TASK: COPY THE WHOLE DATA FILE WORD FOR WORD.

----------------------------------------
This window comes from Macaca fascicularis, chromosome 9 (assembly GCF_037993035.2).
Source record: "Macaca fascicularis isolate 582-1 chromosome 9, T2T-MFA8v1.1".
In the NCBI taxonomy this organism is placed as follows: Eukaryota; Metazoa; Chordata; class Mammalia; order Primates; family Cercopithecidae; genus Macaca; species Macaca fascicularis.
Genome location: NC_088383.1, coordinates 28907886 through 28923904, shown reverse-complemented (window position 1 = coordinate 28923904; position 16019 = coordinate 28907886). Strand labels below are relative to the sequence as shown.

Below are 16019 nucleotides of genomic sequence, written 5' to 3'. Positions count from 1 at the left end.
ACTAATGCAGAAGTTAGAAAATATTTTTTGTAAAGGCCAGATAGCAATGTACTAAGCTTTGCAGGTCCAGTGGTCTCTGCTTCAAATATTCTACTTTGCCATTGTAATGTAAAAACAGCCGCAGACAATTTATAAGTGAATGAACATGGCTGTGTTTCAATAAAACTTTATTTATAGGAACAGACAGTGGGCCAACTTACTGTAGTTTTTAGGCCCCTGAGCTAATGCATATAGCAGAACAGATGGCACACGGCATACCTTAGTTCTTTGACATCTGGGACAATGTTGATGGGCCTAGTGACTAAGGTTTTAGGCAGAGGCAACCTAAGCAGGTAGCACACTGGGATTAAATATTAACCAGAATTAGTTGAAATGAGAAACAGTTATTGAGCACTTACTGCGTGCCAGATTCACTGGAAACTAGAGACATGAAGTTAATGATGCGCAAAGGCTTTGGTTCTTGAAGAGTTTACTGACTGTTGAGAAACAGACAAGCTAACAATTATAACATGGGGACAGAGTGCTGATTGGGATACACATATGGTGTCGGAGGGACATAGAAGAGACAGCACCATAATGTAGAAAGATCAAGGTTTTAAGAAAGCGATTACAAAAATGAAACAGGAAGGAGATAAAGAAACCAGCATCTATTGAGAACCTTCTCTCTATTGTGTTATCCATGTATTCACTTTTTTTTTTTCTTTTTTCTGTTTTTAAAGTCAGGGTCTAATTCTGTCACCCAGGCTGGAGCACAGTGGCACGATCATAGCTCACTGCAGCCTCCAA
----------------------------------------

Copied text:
This window comes from Macaca fascicularis, chromosome 9 (assembly GCF_037993035.2).
Source record: "Macaca fascicularis isolate 582-1 chromosome 9, T2T-MFA8v1.1".
In the NCBI taxonomy this organism is placed as follows: Eukaryota; Metazoa; Chordata; class Mammalia; order Primates; family Cercopithecidae; genus Macaca; species Macaca fascicularis.
Genome location: NC_088383.1, coordinates 28907886 through 28923904, shown reverse-complemented (window position 1 = coordinate 28923904; position 16019 = coordinate 28907886). Strand labels below are relative to the sequence as shown.

Below are 16019 nucleotides of genomic sequence, written 5' to 3'. Positions count from 1 at the left end.
ACTAATGCAGAAGTTAGAAAATATTTTTTGTAAAGGCCAGATAGCAATGTACTAAGCTTTGCAGGTCCAGTGGTCTCTGCTTCAAATATTCTACTTTGCCATTGTAATGTAAAAACAGCCGCAGACAATTTATAAGTGAATGAACATGGCTGTGTTTCAATAAAACTTTATTTATAGGAACAGACAGTGGGCCAACTTACTGTAGTTTTTAGGCCCCTGAGCTAATGCATATAGCAGAACAGATGGCACACGGCATACCTTAGTTCTTTGACATCTGGGACAATGTTGATGGGCCTAGTGACTAAGGTTTTAGGCAGAGGCAACCTAAGCAGGTAGCACACTGGGATTAAATATTAACCAGAATTAGTTGAAATGAGAAACAGTTATTGAGCACTTACTGCGTGCCAGATTCACTGGAAACTAGAGACATGAAGTTAATGATGCGCAAAGGCTTTGGTTCTTGAAGAGTTTACTGACTGTTGAGAAACAGACAAGCTAACAATTATAACATGGGGACAGAGTGCTGATTGGGATACACATATGGTGTCGGAGGGACATAGAAGAGACAGCACCATAATGTAGAAAGATCAAGGTTTTAAGAAAGCGATTACAAAAATGAAACAGGAAGGAGATAAAGAAACCAGCATCTATTGAGAACCTTCTCTCTATTGTGTTATCCATGTATTCACTTTTTTTTTTTCTTTTTTCTGTTTTTAAAGTCAGGGTCTAATTCTGTCACCCAGGCTGGAGCACAGTGGCACGATCATAGCTCACTGCAGCCTCCAA